Life insurance is an important part of financial planning. Although people may feel as if they don’t need it, it provides protection for their loved ones if the policyholder dies.
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Still, only 52% of Americans own life insurance and 41% of adults — both insured and uninsured — believe they don’t have an adequate amount of life insurance, according to Annuity.org.
“Life insurance is like a financial safety net,” said Noel Kimball McEntee, co-founder of estate planning firm Legado. “The hope is that you don’t need it; but if you die unexpectedly, it provides payment to your loved ones while the policy is active. Like most subscriptions, like Netflix or HelloFresh, as long as you pay your monthly or annual premium, your policy will be active.”
Also check out Dave Ramsey’s life insurance advice.
What is life insurance?
Jennifer Mann, vice president of wealth management and insurance consulting firm Lenox Advisors, explained that life insurance helps people in four phases of life and can achieve the following if your insurance portfolio is set up correctly:
If something happens to you, it can ensure that any organization you care about will be fine financially.
If you earn more money and are concerned about tax and creditor protection, this can provide tax-advantaged savings.
In retirement, this can be a buffer asset providing tax-free income.
It can be used for inheritance purposes to make sure that when you die, more of what you left goes to whichever organization you care about, rather than Uncle Sam.
Life insurance can also be used for business purposes to fund buy/sell agreements, help retain key employees, etc.
Mann added that life insurance should not be compared to investments in the market because it is not the same risk profile – unless it is a variable product. This is your safety net.
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Types of insurance
There are two main types of life insurance: term life insurance and whole life. The main differences are the duration of the coverage and the price.
Ciara Lister, co-founder of Legado, said: “Think of term life insurance as a 10-, 20- or 30-year lease. If you die during the policy period, your beneficiaries receive a payout,” Lister said. “At the end of the set period, your beneficiaries won’t get paid and you get nothing.”
As for whole life insurance. Lister said it’s like owning a home instead of renting it.
“Basically, you pay a higher monthly fee than term life, but you have permanent coverage,” she said. “A lifetime also accumulates cash value that you can access through loans or withdrawals.”
While any type of life insurance can benefit your family, term insurance is often surprisingly affordable — monthly premiums average around $16 to $19 for a 40-year-old with a 20-year policy and $250,000 payout. That makes it especially useful for those with dependents or a mortgage, Lister said.
“In terms of estate planning,” she said, “a life insurance policy can be the quick cash a family needs to pay for funeral expenses that add up quickly. In fact, according to the National Funeral Directors Association, the average cost of a funeral in 2021 was $7,848.”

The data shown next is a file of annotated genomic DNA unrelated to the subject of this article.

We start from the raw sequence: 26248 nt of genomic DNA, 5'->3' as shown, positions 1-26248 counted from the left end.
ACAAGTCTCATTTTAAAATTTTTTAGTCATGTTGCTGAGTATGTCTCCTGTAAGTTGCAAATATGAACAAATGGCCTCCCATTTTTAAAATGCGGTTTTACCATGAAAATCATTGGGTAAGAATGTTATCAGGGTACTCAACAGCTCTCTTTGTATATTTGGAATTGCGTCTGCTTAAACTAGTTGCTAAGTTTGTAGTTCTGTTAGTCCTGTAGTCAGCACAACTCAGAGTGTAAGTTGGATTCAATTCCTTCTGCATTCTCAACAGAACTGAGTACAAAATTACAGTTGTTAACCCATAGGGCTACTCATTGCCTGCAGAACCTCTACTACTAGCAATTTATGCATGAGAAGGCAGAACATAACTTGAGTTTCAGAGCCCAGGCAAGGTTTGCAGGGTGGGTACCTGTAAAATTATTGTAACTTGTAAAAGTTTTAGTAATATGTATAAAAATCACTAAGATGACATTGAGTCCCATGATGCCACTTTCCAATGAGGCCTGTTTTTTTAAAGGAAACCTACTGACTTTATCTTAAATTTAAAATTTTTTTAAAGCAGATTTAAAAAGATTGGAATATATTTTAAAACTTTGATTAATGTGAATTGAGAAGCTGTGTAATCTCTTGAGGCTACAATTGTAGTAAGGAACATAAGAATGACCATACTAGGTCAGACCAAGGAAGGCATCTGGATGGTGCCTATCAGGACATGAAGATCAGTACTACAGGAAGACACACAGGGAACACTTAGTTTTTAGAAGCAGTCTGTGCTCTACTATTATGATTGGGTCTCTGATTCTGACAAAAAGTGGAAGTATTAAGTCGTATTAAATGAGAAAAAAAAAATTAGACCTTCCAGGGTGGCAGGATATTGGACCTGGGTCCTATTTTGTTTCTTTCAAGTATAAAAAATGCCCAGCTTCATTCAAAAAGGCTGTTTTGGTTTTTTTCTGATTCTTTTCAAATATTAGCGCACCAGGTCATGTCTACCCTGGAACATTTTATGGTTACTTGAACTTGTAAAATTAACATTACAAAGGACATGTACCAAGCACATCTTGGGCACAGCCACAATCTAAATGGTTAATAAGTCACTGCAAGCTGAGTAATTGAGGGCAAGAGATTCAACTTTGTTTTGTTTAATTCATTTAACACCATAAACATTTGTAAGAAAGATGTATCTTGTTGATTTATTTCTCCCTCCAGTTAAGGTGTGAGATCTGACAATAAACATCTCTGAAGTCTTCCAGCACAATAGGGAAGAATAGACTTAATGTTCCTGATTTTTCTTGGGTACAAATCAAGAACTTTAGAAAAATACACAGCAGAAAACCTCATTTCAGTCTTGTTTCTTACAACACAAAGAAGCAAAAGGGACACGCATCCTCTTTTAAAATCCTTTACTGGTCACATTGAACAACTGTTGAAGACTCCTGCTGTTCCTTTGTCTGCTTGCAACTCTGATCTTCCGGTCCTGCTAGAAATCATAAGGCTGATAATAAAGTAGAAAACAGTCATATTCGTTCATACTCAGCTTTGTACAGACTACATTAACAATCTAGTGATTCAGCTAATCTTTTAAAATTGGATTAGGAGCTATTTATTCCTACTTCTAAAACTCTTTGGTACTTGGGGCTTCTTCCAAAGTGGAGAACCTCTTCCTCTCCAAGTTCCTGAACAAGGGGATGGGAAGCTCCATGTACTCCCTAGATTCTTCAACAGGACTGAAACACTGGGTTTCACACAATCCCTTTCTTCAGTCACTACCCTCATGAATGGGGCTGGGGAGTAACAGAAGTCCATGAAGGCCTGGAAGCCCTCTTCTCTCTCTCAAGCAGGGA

Another important point is that life insurance payouts are generally not subject to income tax and, assuming the estate plan is structured properly, they are also excluded from the deceased’s taxable estate, she said.
Why might it be hard for people to get it?
According to Kimble McEntee, procrastination and underinsurance are the two reasons why it is difficult to get approved for life insurance.
As she noted, the cost of life insurance is determined based on your age and health when you apply for coverage and the customer enters into a contractual agreement with a life insurance company.
“The older you are or the unhealthier you are, the higher the risk and the higher the monthly premium,” she said. “Do not wait! Applying for life insurance coverage when you are young and healthy is always the best time and always the lowest premium per month.”
Why are people reluctant to get one?
One of the main reasons is that many people avoid life insurance because they think it is too expensive.
“This is a common misconception, especially among younger people,” said Jeff Rose, CFP and founder of Good Financial Cents. “In fact, LIMRA research has highlighted that some young people believe the cost of life insurance is triple what it really is. This kind of overpricing can stop them from even considering it, thinking it’s out of their budget.
In fact, the 2023 Insurance Barometer survey conducted by LIMRA and Life Happens found that 38% of millennials and 29% of Gen Z think it’s too expensive and cite it as the main reason they don’t buy this coverage.
Another reason people are reluctant to buy life insurance is that thinking about it means facing their mortality, and that’s not a pleasant thought, Rose explained.
“It often leads to an attitude of, ‘I’ll think about it tomorrow,'” Rose said. “Especially when you’re young, there’s this sense of invincibility that makes it easy to push those kinds of decisions to the back burner. But the irony is that the younger and healthier you are, the better prices you can get.”
Finally, the daily financial pressures of life can make it difficult to think about the long game.
“For those juggling bills, debt and immediate living expenses, setting aside money for something that feels so far away like life insurance can seem less urgent,” Rose said. “It’s a classic battle between today’s needs and tomorrow’s security, with the present often winning.”
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This article originally appeared on GOBankingRates.com: I’m an Estate Planner: Here’s What Life Insurance Is and How It Works